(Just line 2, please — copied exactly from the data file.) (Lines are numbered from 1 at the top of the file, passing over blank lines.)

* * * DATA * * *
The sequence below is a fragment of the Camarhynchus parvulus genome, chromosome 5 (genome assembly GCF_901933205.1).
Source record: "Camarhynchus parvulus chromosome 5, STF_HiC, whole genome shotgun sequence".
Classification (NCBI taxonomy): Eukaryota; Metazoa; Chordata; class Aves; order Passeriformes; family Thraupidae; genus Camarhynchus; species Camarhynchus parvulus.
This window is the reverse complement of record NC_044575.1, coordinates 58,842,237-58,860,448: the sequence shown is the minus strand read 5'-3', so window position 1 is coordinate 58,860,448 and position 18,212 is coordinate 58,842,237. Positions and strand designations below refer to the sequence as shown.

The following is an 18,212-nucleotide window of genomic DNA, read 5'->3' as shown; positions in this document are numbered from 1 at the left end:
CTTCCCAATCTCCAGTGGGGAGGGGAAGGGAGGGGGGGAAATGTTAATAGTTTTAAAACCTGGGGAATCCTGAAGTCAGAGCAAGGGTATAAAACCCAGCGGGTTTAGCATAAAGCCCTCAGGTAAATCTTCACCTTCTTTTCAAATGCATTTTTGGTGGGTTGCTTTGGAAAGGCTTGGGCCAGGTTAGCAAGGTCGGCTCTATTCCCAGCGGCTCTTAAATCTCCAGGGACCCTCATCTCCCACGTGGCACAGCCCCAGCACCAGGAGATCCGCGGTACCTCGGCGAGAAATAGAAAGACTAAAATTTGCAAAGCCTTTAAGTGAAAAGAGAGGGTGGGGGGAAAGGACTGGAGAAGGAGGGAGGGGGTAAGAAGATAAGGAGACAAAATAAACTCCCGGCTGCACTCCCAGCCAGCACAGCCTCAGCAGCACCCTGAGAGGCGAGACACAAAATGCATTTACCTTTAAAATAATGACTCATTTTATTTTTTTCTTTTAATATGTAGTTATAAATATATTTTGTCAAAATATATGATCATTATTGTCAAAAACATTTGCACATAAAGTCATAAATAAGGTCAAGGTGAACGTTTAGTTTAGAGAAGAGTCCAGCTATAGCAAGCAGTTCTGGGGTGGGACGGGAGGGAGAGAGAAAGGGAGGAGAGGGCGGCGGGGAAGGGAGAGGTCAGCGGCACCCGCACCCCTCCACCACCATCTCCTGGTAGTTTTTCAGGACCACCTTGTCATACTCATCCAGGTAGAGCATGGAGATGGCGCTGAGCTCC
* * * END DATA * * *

Source record: "Camarhynchus parvulus chromosome 5, STF_HiC, whole genome shotgun sequence".